How To Grow Your Business Using Social Media: Be Helpful – not ‘Interesting’

A recent article proudly laid down a challenge to the global business world:

Be Interesting – or Be Ignored“.

(image credit: Shirtoid, where you can put it on a tshirt)

The article claims that creating and sharing interesting content on your website, on your blog and with your social media audience is no longer an option.

They’re talking about the need for every company to implement content marketing, inbound marketing, influencer marketing – call it what you will.

I’m not saying they’re wrong, per se.

There are practical reasons you want your company to focus on producing high quality content and to adopt inbound marketing practices – because let’s face it, most people have learned to shop and research purchases online.

You gotta go where your customers are! On top of that, traditional direct marketing and cold calling are losing their effectiveness (although they do still work).

I would, however, like to throw cold water on the myth that “being interesting” is the objective of content marketing.

For more articles like this, check out our new Flipboard magazine, "Social Selling" For more articles like this, check out the new Flipboard magazine, “Social Selling”

‘Being Interesting’ Isn’t a Growth Strategy

In social media, there is a limit to how far “being interesting” will take most companies in terms of capturing qualified leads, generating revenues, improving reputation and streamlining customer service.

For example, consider the plight of the lowly radiator valve manufacturer:

(source: FedEx on YouTube)

A LOT of businesses fit into this category of “dull but critical”. Most technology industries fit into this camp.

Not Everyone Can Be The Life Of My Party

Dear Mr. Marketer:

In spite of your attempts to sway my TV-trained mind with your creative content, it is unlikely you’re gonna win my business just by being interesting or entertaining.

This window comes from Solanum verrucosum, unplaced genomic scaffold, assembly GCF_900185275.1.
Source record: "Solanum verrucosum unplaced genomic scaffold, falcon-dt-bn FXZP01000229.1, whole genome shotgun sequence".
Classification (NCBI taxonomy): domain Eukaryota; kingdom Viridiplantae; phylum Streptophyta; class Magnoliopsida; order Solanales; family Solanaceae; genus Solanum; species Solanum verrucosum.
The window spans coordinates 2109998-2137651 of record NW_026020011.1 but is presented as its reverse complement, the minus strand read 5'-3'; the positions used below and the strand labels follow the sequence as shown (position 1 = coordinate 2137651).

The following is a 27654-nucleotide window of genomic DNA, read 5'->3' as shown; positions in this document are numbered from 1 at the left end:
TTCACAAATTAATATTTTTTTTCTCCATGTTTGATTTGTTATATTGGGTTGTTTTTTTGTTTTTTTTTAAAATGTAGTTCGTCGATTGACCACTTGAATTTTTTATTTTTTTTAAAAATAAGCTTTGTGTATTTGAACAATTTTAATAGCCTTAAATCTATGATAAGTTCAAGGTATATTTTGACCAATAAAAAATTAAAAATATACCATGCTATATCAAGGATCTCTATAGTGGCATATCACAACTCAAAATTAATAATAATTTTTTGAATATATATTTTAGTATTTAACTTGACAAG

Even if you rely on my friends, your fans and your influencers to help spread your word.

Here’s why I’m gonna resist your charms:

  1. I don’t have time for you right now.  We are already highly selective consumers. We know we don’t have enough time to consume every interesting piece of content out there.  Your content has to be stellar and on every platform to get my attention.
  2. Competition for my attention is increasing every day. The amount of content being created and shared in social media is more than doubling every year, but the number of social media users is not. In other words, competition for my attention is increasing very quickly in social media. Can you afford to keep up?
  3. You lack the talent. Most businesses don’t have the skills available to constantly churn-out world-class entertaining content. A lot of what they publish is crap. This is why 52% of users stop following a brand.
  4. Your content doesn’t solve a problem for me. “Being interesting” doesn’t address the real reason I might buy something from you. I like a lot of people, but I don’t do business with most of them. I’d like you more if you offered me helpful information.


Your Buyer

If we play this ‘battle of the stars’ marketing strategy to its ultimate conclusion, then we will probably witness marketing stunts get stranger and stranger as more brands do whatever it takes to get noticed:


And even then, no one may notice your content in their social streams.

The facts seems to support my position.

It’s fairly well known that engagement rates on social networks are subpar. Most studies show that on average, fewer than 2% of your followers will ever see a given message you post. A recent GroupM Next report showed that fewer than 10% of your followers will EVER see an organic post from you.

It is important to note that these results are from people who already like and follow you online!  how many non-follower prospects can you hope to reach by marketing this way?

So can social media help you acquire new customers?  Yes, of course it can.